Jesse Mazer skrev:
>
>
>
>> Date: Thu, 29 Nov 2007 19:55:20 +0100
>> From: [EMAIL PROTECTED]
>>
>>
>> As soon as you say "the set of ALL numbers", then you are forced to
>> define the word ALL here. And for every definition, you are forced to
>> introduce a "limit". It is not possible to define the word ALL without
>> introducing a limit. (Or making an illegal circular definition...)
>>
>
> Why can't you say "If it can be generated by the production rule/fits the
> criterion, then it's a member of the set"? I haven't used the word "all"
> there, and I don't see any circularity either.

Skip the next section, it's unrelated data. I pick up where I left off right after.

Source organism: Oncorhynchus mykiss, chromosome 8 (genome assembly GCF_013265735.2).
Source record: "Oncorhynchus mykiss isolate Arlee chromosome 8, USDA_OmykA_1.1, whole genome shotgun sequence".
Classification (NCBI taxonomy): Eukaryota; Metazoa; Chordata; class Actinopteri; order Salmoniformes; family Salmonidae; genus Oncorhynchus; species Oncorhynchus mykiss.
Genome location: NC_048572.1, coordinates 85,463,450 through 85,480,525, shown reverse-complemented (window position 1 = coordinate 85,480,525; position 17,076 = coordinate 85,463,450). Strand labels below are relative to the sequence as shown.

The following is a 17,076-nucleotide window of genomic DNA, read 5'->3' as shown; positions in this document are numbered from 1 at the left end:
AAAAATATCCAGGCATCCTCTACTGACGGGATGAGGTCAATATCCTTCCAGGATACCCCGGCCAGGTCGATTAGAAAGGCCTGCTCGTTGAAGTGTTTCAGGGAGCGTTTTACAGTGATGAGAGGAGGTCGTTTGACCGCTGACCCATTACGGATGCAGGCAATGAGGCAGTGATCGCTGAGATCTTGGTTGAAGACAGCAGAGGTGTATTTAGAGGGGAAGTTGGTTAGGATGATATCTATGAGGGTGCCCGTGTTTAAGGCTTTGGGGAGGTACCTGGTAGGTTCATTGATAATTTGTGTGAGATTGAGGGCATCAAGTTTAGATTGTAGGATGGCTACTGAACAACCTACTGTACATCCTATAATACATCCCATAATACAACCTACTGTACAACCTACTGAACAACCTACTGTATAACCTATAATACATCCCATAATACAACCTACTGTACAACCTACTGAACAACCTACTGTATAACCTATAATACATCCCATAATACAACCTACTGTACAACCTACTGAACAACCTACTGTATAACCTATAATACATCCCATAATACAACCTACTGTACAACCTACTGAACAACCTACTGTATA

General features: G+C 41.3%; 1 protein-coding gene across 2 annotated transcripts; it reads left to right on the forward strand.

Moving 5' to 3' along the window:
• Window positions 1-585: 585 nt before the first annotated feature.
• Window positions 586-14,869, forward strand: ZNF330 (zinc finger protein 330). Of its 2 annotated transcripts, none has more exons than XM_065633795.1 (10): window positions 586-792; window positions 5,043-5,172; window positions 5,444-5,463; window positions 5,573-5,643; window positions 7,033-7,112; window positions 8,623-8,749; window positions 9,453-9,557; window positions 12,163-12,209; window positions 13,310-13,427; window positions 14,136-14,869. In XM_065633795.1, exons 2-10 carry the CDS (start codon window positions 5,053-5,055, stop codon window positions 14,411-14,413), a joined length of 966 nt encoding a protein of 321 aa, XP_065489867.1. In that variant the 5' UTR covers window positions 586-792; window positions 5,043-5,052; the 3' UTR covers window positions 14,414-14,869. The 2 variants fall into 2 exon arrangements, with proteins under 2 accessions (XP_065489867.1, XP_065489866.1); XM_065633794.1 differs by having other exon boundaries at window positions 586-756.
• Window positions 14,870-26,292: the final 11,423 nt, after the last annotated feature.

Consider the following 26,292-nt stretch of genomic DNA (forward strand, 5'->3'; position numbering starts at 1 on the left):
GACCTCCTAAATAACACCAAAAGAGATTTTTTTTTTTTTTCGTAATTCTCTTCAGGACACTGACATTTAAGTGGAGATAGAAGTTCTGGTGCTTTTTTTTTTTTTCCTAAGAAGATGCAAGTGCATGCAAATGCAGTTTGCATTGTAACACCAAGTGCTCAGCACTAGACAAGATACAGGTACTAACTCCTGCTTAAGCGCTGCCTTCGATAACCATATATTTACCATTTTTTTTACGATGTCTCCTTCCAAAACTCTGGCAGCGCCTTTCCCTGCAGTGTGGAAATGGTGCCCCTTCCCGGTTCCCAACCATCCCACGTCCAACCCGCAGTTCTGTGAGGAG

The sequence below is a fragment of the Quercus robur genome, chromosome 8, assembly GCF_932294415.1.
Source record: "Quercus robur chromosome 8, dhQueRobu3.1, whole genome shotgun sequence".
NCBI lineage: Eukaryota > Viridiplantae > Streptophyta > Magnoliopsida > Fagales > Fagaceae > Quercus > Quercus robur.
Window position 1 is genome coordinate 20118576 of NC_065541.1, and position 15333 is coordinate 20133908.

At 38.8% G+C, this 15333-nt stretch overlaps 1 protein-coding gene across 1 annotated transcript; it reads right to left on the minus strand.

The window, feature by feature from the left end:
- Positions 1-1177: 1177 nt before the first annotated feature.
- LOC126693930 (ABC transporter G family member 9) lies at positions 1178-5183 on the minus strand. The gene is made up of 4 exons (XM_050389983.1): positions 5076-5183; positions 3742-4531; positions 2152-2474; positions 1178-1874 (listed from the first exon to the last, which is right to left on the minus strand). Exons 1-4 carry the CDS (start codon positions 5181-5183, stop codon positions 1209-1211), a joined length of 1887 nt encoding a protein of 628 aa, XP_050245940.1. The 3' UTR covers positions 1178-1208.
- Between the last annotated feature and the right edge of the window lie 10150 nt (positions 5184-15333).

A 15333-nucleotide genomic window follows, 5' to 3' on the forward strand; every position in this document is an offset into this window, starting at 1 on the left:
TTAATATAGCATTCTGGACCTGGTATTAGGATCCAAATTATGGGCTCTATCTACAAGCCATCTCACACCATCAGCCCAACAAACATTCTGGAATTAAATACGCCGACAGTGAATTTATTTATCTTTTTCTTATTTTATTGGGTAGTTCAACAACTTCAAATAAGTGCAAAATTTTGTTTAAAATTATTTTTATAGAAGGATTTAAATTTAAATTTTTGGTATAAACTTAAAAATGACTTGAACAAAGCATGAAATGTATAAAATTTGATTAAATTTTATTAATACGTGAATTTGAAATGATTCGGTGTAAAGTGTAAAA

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What do you mean by a "well-defined criterion"? Is this a well-defined
criterion? :
The set R is defined by:
(x belongs to R) if and only if (x does not belong to x).
If it fits the criterion (x does not belong to x), then it's a member of
the set R.
Then we ask the question: "Is R a member of the set R?". How shall we
use the criterion to answer that question?
If we substitute R for x in the criterion, we will get:
(R belongs to R) if and only if (R does not belong to R)...
What is wrong with this?
--
Torgny
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